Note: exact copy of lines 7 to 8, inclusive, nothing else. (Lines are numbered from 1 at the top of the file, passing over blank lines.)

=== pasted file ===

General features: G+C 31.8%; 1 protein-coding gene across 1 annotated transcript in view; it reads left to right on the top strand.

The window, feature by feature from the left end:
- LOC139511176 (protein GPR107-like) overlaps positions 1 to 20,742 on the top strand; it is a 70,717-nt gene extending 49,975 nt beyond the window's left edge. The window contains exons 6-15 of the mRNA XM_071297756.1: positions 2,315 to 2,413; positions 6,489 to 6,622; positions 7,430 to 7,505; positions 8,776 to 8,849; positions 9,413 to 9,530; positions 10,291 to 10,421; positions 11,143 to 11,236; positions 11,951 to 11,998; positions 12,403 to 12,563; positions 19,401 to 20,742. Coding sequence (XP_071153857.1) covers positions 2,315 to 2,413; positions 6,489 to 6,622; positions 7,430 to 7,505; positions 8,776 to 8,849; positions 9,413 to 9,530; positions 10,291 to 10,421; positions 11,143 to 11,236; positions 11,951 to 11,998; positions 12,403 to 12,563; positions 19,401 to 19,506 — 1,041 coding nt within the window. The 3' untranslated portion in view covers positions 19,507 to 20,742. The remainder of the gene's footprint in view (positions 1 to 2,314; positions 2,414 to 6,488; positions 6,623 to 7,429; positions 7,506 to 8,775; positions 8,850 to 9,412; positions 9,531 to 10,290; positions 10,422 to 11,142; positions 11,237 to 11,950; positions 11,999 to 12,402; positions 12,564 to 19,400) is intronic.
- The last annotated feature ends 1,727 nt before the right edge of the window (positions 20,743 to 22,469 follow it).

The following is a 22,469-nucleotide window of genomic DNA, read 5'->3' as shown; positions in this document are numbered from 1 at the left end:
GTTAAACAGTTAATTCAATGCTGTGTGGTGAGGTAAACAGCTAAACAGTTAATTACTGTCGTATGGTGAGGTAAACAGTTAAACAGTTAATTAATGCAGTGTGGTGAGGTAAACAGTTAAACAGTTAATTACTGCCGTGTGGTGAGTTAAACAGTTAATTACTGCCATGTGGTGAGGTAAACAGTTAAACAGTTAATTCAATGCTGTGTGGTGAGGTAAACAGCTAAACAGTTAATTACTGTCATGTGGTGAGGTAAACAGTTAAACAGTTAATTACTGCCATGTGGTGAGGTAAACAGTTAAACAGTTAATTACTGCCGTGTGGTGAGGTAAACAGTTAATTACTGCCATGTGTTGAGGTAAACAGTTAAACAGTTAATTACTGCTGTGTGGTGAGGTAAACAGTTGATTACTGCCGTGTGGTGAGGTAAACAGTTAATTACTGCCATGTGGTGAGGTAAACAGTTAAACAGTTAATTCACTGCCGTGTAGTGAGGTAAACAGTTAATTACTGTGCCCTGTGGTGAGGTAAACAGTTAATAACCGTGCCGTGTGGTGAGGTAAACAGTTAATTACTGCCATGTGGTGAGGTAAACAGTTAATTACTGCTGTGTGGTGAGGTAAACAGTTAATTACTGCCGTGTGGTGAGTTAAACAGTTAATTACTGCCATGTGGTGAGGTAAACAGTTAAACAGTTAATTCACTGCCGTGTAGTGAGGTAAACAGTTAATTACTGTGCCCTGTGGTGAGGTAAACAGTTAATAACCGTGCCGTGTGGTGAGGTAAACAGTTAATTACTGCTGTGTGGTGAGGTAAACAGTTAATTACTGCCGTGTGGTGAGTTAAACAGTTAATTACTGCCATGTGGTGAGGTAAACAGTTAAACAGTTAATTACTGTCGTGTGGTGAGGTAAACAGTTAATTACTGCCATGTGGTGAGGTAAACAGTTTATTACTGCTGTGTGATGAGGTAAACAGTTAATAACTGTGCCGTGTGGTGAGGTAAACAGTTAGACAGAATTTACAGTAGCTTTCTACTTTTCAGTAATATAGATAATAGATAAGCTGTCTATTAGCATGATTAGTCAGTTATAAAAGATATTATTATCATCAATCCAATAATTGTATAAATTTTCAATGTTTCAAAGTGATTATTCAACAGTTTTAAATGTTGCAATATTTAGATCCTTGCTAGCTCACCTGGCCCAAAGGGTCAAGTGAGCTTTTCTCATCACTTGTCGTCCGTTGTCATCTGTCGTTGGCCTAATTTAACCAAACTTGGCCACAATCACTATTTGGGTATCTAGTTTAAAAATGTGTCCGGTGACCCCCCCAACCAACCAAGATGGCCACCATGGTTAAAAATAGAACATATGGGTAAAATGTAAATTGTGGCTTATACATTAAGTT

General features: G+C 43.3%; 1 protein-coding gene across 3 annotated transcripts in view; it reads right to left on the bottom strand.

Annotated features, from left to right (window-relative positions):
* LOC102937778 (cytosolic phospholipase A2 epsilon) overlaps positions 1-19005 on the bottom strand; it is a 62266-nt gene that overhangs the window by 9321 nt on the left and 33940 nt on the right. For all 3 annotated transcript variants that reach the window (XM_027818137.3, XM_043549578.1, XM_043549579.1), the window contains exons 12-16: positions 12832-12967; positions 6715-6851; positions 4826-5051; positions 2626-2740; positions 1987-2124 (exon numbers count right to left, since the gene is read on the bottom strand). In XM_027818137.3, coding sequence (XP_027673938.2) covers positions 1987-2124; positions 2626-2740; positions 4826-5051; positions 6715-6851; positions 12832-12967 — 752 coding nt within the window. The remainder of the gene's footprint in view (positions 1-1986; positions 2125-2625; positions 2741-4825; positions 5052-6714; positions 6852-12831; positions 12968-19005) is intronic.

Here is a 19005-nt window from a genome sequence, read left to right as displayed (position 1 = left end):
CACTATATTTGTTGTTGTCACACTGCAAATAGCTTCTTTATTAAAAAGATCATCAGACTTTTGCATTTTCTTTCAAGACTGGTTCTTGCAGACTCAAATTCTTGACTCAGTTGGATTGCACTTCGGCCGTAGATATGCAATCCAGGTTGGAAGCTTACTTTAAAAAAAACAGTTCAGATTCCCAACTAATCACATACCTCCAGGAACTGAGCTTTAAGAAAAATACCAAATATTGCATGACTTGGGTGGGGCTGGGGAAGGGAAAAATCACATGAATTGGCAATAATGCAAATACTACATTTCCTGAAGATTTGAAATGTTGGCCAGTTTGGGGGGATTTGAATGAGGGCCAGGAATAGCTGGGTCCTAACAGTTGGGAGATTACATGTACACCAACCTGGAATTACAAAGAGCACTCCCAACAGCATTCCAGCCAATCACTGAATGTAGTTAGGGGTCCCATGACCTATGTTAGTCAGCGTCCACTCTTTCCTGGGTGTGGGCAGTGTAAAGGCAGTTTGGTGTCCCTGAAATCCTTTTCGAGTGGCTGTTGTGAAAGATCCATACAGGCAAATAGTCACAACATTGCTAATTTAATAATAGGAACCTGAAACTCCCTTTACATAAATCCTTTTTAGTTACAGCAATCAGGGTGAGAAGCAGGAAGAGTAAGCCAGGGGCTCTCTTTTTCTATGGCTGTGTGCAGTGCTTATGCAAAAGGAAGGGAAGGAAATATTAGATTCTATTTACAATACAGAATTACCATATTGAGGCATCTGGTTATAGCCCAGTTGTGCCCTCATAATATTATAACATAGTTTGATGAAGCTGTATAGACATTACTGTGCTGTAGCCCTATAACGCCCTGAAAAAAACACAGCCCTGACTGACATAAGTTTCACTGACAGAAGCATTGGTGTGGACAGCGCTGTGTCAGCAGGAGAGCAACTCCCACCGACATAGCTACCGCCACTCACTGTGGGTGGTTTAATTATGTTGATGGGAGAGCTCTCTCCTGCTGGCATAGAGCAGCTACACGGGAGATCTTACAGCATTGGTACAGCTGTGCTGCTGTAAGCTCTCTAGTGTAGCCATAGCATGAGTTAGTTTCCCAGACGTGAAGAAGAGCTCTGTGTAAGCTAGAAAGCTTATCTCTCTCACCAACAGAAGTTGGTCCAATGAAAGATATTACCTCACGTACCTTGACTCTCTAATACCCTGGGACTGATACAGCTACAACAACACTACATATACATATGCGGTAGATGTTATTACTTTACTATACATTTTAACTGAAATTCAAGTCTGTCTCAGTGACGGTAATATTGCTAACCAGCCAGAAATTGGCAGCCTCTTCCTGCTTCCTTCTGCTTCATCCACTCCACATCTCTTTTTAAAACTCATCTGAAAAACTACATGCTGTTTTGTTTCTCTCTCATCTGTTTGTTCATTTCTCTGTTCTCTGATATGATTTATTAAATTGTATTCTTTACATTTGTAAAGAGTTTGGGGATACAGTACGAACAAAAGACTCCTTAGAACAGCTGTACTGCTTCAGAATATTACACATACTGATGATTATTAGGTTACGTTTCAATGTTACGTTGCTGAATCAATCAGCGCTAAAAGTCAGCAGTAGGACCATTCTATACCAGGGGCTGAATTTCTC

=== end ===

General features: G+C 43.3%; 1 protein-coding gene across 3 annotated transcripts in view; it reads right to left on the bottom strand.

Annotated features, from left to right (window-relative positions):